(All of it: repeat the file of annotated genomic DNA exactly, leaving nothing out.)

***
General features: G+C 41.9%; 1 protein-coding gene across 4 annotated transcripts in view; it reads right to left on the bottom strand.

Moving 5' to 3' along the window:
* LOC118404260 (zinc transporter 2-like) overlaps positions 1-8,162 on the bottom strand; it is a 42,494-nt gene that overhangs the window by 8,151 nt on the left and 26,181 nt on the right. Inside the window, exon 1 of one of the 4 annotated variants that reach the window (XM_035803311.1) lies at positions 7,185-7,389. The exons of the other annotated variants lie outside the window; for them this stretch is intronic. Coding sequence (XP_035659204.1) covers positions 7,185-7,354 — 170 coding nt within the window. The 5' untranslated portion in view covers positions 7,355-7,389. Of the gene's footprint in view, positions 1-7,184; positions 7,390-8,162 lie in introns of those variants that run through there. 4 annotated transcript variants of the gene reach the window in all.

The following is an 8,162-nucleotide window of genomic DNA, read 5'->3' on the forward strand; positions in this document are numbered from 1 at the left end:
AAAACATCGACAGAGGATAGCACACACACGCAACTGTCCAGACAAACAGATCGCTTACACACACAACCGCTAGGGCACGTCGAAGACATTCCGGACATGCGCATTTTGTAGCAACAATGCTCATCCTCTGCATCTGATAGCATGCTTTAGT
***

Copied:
General features: G+C 41.9%; 1 protein-coding gene across 4 annotated transcripts in view; it reads right to left on the bottom strand.

Moving 5' to 3' along the window:
* LOC118404260 (zinc transporter 2-like) overlaps positions 1-8,162 on the bottom strand; it is a 42,494-nt gene that overhangs the window by 8,151 nt on the left and 26,181 nt on the right. Inside the window, exon 1 of one of the 4 annotated variants that reach the window (XM_035803311.1) lies at positions 7,185-7,389. The exons of the other annotated variants lie outside the window; for them this stretch is intronic. Coding sequence (XP_035659204.1) covers positions 7,185-7,354 — 170 coding nt within the window. The 5' untranslated portion in view covers positions 7,355-7,389. Of the gene's footprint in view, positions 1-7,184; positions 7,390-8,162 lie in introns of those variants that run through there. 4 annotated transcript variants of the gene reach the window in all.

The following is an 8,162-nucleotide window of genomic DNA, read 5'->3' on the forward strand; positions in this document are numbered from 1 at the left end:
AAAACATCGACAGAGGATAGCACACACACGCAACTGTCCAGACAAACAGATCGCTTACACACACAACCGCTAGGGCACGTCGAAGACATTCCGGACATGCGCATTTTGTAGCAACAATGCTCATCCTCTGCATCTGATAGCATGCTTTAGT